This post comes to us from Dr. Bob Dziak, Acoustics Program Director:
So, why should people care what’s at the bottom of the ocean? Because humans are, by nature, explorers; we want to know what’s behind the next turn in the road – what new adventure awaits. Given that we know more about the surface of the moon than what lies beneath the vast ocean, it’s not only in our best interests to explore the ocean floor, it’s in our DNA!
The images posted here today give us a glimpse of what is at the bottom of the ice cold ocean: its volcanic fire! What you see is the latest compilation of bathymetric (i.e. topography of the seafloor) data of a chain of seamounts that is located 300 miles west of the Oregon coast and 1 mile under water.
This bathymetric data was collected over a 20 year period by several research ships. A transducer on the hull of the ship sends out an acoustic ping into the water below. The sound wave travels through the water, reflects off the seafloor, and travels back to the ship. Since we know the speed of sound in water, by precisely measuring the time it takes for the sound wave to travel to the bottom and back to the ship, we can calculate how deep the seafloor is. Then, by having the ship go back and forth, spanning a large area of the ocean (a process we call “mowing the lawn”), we can build comprehensive maps of the seafloor.
The images show the unique shapes of two extinct volcanoes (Cobb and Brown Bear) and one still actively erupting volcano (Axial). The seamounts are the youngest part of a chain of seamounts formed when the overriding Pacific plate passed over a large mantle hotspot plume called the Cobb hotspot. This is exactly how the Hawaiian Islands, the youngest seamounts in the Explorer Seamount chain, were formed.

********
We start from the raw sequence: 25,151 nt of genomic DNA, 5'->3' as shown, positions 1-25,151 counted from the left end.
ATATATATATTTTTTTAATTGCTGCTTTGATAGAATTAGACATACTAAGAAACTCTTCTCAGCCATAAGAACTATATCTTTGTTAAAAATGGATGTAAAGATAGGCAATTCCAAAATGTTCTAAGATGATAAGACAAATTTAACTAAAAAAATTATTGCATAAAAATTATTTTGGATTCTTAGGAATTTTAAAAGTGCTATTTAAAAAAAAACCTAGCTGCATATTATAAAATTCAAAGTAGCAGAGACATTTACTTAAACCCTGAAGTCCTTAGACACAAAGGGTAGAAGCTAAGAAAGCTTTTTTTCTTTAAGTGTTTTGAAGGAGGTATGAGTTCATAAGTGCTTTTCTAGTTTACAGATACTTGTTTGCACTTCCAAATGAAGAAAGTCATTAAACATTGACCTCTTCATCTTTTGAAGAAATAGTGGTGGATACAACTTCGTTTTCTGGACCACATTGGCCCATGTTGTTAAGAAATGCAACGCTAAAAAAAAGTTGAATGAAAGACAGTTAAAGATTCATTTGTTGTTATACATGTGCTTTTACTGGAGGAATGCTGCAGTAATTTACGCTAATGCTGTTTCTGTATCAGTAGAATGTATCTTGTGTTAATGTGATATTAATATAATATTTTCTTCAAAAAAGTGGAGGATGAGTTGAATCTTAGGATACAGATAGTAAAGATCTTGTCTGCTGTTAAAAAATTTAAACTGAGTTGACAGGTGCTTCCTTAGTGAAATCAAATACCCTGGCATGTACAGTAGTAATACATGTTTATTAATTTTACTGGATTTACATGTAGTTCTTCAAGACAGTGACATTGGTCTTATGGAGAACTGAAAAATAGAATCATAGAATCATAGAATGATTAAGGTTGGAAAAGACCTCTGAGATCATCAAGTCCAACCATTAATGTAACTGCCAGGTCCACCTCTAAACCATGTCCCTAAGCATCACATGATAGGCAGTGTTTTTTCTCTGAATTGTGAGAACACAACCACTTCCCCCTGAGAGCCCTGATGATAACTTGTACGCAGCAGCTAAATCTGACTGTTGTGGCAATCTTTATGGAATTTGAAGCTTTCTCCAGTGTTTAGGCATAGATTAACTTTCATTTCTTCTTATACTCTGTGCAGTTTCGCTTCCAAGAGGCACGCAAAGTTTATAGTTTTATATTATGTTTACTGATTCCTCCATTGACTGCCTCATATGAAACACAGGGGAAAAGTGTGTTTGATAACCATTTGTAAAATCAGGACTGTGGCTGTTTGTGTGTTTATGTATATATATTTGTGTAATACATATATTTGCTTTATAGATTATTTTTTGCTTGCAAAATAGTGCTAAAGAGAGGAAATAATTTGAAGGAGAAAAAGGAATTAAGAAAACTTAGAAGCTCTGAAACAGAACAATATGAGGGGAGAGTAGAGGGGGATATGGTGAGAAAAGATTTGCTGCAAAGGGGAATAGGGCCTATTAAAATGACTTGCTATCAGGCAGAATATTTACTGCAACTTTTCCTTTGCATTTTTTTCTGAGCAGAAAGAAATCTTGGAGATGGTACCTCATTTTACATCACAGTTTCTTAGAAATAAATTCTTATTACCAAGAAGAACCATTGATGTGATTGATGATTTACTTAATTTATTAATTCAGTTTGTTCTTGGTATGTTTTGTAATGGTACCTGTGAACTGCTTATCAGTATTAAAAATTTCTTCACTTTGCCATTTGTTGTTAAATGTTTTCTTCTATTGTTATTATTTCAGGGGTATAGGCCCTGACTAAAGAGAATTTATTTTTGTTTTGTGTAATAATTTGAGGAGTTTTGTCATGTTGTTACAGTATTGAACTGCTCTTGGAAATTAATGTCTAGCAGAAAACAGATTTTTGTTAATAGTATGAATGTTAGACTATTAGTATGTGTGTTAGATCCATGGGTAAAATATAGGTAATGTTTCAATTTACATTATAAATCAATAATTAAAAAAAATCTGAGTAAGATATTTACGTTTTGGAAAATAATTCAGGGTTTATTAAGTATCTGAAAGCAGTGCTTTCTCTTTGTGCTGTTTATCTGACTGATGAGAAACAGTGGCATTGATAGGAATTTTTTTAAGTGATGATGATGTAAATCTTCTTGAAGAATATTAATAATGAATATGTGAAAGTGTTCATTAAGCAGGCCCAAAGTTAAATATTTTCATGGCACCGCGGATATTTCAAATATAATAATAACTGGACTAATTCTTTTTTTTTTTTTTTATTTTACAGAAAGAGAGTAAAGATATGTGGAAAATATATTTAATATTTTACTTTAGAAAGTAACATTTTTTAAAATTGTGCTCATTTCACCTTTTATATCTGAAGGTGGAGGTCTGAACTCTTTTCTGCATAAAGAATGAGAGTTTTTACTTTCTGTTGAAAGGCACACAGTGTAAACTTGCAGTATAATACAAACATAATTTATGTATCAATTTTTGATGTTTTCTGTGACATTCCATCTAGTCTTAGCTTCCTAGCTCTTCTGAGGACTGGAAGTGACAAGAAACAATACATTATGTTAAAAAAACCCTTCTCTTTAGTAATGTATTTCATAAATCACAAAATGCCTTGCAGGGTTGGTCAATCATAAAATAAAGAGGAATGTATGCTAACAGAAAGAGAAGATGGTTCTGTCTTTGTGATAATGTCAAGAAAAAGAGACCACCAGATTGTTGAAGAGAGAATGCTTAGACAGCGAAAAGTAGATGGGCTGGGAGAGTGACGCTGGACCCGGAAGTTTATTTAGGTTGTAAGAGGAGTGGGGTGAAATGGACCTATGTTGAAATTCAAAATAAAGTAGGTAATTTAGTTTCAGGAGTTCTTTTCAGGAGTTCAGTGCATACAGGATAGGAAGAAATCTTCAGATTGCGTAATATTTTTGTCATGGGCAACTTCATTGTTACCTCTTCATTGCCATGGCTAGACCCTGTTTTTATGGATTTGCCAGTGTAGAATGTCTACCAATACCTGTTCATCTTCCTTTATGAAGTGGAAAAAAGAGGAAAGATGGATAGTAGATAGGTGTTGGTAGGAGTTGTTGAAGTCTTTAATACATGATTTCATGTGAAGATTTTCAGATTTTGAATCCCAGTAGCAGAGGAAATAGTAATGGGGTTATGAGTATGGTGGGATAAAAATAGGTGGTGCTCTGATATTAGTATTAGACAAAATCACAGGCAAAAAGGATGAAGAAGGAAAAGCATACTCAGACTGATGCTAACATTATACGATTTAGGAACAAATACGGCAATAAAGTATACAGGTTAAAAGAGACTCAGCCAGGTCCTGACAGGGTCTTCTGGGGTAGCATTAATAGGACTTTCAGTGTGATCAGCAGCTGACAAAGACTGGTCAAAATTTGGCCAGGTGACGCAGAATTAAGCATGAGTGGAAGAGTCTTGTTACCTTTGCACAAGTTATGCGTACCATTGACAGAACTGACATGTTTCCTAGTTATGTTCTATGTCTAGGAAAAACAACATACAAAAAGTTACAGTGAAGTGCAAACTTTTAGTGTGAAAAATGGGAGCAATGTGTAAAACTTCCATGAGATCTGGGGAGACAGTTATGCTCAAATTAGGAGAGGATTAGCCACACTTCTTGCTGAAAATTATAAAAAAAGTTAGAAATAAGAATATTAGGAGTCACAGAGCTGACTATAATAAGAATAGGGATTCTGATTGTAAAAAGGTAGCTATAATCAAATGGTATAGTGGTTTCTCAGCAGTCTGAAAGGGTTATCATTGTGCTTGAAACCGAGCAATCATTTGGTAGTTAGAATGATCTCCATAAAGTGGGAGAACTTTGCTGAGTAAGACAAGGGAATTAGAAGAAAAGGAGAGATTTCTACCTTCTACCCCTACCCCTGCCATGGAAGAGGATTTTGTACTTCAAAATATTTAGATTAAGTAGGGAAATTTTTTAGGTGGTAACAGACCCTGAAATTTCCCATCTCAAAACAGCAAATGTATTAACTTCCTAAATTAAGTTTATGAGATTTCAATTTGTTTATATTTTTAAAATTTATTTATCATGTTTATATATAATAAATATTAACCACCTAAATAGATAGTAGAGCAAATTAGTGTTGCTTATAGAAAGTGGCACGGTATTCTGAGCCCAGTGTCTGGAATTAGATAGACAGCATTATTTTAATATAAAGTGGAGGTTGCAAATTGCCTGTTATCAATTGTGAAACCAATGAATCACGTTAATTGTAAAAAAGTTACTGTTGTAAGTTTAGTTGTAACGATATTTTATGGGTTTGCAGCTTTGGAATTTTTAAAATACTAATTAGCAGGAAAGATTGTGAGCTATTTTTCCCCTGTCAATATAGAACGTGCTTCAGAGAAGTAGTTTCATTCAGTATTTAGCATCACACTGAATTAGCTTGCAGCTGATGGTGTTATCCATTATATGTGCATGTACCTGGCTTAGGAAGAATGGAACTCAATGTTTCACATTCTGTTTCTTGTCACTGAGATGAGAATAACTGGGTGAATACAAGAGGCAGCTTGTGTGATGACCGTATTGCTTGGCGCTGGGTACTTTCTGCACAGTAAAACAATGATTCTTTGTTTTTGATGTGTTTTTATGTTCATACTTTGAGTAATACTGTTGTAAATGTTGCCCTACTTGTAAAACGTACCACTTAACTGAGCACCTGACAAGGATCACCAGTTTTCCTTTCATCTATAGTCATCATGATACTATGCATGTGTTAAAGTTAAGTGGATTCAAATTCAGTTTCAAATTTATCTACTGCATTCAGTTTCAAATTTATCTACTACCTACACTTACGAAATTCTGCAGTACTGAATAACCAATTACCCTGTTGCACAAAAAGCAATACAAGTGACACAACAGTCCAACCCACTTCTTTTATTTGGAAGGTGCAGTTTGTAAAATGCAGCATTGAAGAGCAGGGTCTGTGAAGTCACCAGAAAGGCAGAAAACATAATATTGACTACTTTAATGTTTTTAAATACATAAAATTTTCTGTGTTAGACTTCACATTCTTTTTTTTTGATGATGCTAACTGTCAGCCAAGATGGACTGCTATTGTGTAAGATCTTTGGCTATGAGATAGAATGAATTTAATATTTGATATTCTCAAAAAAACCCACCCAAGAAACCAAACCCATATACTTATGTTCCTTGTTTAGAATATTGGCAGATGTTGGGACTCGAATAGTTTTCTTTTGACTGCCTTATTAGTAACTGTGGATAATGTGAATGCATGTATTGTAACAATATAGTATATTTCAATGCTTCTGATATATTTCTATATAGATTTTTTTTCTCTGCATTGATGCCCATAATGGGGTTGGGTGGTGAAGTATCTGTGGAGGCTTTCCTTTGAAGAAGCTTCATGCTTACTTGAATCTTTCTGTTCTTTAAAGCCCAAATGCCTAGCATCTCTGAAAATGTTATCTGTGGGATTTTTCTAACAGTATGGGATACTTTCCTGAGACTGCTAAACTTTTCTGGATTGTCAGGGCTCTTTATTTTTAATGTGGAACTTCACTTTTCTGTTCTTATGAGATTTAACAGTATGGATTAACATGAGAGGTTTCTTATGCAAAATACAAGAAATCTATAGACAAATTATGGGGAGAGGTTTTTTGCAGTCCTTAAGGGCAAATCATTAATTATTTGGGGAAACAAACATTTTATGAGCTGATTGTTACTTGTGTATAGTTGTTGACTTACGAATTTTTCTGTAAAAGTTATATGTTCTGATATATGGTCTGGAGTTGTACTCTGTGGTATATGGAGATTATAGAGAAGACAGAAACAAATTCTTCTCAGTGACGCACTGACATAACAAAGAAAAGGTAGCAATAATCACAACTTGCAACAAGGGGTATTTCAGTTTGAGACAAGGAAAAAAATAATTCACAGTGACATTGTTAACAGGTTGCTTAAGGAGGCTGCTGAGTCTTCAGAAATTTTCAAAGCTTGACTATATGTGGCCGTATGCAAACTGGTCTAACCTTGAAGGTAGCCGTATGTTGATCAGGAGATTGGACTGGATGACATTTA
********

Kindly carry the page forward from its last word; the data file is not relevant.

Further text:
Each seamount in the Cobb chain shown here have volcanic cones, craters and big lava flows that give the mounts their unique shapes. Axial Seamount is the youngest (500K years), and got its name because it straddles the axis of the Juan de Fuca Ridge, a place where the Pacific and Juan de Fuca plates move away from each other and the magmatic upper mantle is really close to the seafloor. Axial has erupted 3 times since 1998, the most recent occurring just last April 2015: PMEL Axial Seamount Expedition.
Cobb is the oldest Seamount (3.3 million years) and has a very distinct flat top, which was created by wave action and erosion when Cobb was above sea level. Recent studies show human migration from Siberia to the Americas occurred in one big migration 23,00 years ago. Cobb was an island during this migration, and I’ve always wanted to go explore the summit of Cobb to see if we could find evidence humans landed there long ago!
The seamounts also show an odd feature. According to classic plate tectonic theory, the depth of the seafloor should increase as you move farther away from the source ridge. But Cobb is much shallower than Axial. How can that be? We surmise that Cobb is much shallower than the other seamounts because it formed at a time when eruptions were much more voluminous, with a much higher supply of magma from the mantle magma hotspot plume. Axial is also deeper because it’s younger and hasn’t had a chance to build up yet; when Axial erupts, the magma/lava tends to get spread out along the faults of the Juan de Fuca Ridge.